Management of the neck in patients with clinical T1N0 oral squamous cell carcinoma (SCC) is controversial. The aim of this study was to report the health-related quality of life (HRQoL) in a consecutive group of patients with stage 1 disease at a time closest to two years after primary surgery. Of 216 patients treated between 2007 and 2012 (after excluding early death and regional recurrence), 195 were eligible. HRQoL was measured using the University of Washington quality of life questionnaire version 4. The overall response rate was 65% (126/195). HRQoL outcomes were good, but compared with patients in the wait and watch group, those who had selective neck dissection (SND) had more problems regarding appearance (14% compared with 1%, p=0.008) and pain (19% compared with 6%, p=0.04). Similar trends were seen for shoulder (14% compared with 8%), mood (16% compared with 8%), and speech (5% compared with 1%), and for poorer overall QoL (30% compared with 16%). It is difficult to establish why patients did or did not have neck dissection in a retrospective sample, but it is likely that those who had SND had larger tumours. The findings highlight the impact that SND has on HRQoL in domains such as appearance, pain, speech, swallowing, and chewing. Previous studies on SND have tended to focus on injury to the accessory nerve and shoulder function, but these new data emphasise the need to include other domains in future trials that compare wait and watch, SND, and sentinel lymph node biopsy.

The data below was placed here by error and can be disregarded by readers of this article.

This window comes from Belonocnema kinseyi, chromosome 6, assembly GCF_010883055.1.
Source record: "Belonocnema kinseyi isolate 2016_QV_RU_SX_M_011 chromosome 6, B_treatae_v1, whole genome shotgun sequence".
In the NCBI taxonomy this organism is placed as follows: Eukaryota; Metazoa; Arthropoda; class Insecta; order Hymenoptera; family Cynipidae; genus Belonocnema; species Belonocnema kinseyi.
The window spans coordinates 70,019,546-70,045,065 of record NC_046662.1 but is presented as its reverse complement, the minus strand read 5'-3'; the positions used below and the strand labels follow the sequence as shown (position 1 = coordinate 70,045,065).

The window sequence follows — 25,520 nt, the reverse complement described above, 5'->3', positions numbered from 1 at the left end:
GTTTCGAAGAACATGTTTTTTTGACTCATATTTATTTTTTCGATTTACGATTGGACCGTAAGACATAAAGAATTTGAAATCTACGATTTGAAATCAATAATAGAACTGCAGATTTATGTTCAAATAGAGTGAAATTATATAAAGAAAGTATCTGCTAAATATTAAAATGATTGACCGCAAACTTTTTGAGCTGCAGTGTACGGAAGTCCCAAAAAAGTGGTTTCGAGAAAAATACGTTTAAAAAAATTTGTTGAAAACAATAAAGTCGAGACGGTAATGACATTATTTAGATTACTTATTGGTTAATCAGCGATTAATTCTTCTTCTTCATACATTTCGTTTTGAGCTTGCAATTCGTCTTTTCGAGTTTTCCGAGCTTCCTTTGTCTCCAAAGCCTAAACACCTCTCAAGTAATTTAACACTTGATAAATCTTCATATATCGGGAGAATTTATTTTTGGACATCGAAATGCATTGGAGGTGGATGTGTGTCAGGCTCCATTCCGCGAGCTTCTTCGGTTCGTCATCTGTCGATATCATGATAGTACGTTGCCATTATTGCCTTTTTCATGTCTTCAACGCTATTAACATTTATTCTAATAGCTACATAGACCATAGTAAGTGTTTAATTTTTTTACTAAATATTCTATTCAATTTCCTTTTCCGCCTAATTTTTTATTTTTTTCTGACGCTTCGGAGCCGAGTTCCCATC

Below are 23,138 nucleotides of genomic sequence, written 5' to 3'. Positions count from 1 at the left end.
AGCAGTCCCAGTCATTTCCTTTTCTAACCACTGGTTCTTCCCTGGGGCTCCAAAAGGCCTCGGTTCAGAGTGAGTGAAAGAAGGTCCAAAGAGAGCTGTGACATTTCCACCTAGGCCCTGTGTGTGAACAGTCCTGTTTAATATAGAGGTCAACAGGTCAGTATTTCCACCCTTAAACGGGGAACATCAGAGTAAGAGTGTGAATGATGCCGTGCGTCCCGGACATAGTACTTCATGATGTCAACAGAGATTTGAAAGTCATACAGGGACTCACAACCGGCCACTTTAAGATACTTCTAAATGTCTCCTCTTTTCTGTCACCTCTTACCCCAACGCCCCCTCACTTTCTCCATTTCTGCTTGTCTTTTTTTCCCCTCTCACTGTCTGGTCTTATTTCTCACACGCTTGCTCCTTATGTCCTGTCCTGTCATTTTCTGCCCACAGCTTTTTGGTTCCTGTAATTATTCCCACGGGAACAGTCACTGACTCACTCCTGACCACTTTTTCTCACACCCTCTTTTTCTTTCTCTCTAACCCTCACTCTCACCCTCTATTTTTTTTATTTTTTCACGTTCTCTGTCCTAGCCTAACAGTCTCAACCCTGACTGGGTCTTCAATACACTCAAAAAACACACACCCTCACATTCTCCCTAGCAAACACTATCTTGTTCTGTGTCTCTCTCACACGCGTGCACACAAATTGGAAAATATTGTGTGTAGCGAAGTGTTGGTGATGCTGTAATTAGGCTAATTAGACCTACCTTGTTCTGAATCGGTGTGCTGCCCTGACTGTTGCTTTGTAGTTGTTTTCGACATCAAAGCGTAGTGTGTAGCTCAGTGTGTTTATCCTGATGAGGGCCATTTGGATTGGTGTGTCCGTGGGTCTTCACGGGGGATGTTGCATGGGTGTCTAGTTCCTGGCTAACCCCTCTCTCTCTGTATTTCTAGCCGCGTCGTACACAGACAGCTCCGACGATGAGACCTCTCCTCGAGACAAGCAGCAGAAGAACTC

|Journal||British Journal of Oral and Maxillofacial Surgery|
|Early online date||21 Jun 2019|
|Publication status||E-pub ahead of print - 21 Jun 2019|